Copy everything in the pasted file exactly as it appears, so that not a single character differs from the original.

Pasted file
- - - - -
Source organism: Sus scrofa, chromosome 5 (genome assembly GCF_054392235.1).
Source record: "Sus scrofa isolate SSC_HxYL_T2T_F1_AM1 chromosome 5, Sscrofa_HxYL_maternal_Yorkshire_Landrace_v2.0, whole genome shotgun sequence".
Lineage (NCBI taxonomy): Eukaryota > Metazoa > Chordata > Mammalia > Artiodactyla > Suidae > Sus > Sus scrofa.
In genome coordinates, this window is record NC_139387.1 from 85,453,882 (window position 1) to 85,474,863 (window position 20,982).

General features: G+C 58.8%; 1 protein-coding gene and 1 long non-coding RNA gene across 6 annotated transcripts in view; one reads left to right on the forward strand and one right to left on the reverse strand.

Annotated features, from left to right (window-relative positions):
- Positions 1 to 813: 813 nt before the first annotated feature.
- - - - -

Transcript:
Source organism: Sus scrofa, chromosome 5 (genome assembly GCF_054392235.1).
Source record: "Sus scrofa isolate SSC_HxYL_T2T_F1_AM1 chromosome 5, Sscrofa_HxYL_maternal_Yorkshire_Landrace_v2.0, whole genome shotgun sequence".
Lineage (NCBI taxonomy): Eukaryota > Metazoa > Chordata > Mammalia > Artiodactyla > Suidae > Sus > Sus scrofa.
In genome coordinates, this window is record NC_139387.1 from 85,453,882 (window position 1) to 85,474,863 (window position 20,982).

General features: G+C 58.8%; 1 protein-coding gene and 1 long non-coding RNA gene across 6 annotated transcripts in view; one reads left to right on the forward strand and one right to left on the reverse strand.

Annotated features, from left to right (window-relative positions):
- Positions 1 to 813: 813 nt before the first annotated feature.